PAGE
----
FLOW THROUGH EARTH DAMS
Flow through earth dams is an important design consideration. We need to ensure that the porewater pressure at the downstream end of the dam will not lead to instability, and the exit hydraulic gradient does not lead to piping. The major exercise is to find the top fl ow line called the phreatic surface (Figure ). The pressure head on the phreatic surface is zero.
Phreatic surface within an earth dam
Casagrande (1937) showed that the phreatic surface can be approximated by a parabola with corrections at the points of entry and exit. The focus of the parabola is at the toe of the dam, point F (Figure). The assumed parabola representing the uncorrected phreatic surface is called the basic parabola. Recall from your geometry course that the basic property of a parabola is that every point on it is equidistant from its focus and a line called the directrix. To draw the basic parabola, we must know point A, the focus F, and f (one-half the distance from the focus to the directrix). Casagrande recommended that point C be located at a distance 0.3AB, where AB is the horizontal projection of the upstream slope at the water surface. From the basic property of a parabola, we get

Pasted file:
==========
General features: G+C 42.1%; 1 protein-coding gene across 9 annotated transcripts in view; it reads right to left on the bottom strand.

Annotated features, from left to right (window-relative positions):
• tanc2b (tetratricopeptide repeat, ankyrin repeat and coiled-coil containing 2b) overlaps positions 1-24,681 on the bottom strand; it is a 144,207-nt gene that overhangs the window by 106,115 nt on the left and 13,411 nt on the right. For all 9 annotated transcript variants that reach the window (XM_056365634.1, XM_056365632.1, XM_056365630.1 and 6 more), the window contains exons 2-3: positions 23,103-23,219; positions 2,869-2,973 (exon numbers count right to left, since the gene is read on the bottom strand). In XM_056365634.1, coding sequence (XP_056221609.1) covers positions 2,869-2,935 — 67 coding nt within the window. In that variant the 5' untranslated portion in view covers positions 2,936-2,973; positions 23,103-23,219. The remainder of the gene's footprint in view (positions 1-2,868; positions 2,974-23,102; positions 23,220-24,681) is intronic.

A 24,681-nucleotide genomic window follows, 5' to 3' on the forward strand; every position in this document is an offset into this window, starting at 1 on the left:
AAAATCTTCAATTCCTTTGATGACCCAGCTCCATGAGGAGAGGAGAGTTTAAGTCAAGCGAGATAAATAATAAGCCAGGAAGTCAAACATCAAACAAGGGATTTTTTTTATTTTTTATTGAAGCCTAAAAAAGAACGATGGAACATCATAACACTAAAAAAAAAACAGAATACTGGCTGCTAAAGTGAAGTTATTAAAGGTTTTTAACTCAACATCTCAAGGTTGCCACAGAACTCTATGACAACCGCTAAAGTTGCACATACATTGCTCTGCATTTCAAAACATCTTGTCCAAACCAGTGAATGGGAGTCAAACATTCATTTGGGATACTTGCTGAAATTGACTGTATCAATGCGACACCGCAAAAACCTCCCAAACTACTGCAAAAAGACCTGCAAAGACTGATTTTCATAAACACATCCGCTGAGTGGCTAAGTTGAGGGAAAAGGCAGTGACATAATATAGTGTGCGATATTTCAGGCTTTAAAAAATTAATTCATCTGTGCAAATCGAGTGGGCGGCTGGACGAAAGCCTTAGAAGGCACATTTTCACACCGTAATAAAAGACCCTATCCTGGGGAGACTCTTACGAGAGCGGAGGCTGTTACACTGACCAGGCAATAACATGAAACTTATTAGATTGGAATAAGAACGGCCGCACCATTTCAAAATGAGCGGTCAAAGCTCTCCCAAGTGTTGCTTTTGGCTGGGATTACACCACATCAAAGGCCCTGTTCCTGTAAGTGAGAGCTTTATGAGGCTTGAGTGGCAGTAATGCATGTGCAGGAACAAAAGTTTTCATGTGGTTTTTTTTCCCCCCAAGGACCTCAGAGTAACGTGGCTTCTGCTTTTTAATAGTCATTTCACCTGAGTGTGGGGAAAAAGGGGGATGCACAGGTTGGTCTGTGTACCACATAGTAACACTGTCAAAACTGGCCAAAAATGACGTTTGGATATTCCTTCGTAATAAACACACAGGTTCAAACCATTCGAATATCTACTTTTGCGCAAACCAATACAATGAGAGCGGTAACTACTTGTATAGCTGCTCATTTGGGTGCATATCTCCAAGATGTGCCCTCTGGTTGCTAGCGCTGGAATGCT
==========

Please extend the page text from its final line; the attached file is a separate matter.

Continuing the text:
The equation to construct the basic parabola is
Solving for z, we obtain
Since H and b are known from the geometry of the dam, the basic parabola can be constructed. We now have to make some corrections at the upstream entry point and the downstream exit point.
The upstream end is corrected by sketching a transition curve (BE) that blends smoothly with the basic parabola. The correction for the downstream end depends on the angle b and the type of discharge face. Casagrande (1937) determined the length of the discharge face, a, for a homogeneous earth dam with no drainage blanket at the discharge face and b # 308, as follows. He assumed that Dupuit’s assumption, which states that the hydraulic gradient is equal to the slope, dz/dx, of the phreatic surface is valid. If we consider two vertical sections—one is KM of height z, and the other is GN of height a sin b—then the flow rate across KM is
and across GN is
From the continuity condition at sections KM and GN, qKM 5 qGN; that is,
which simplifi es to
We now integrate Equation within the limits x1 5 a cos b and x2 =b, z1 = a sin b and z2 = H.
Simplifi cation leads to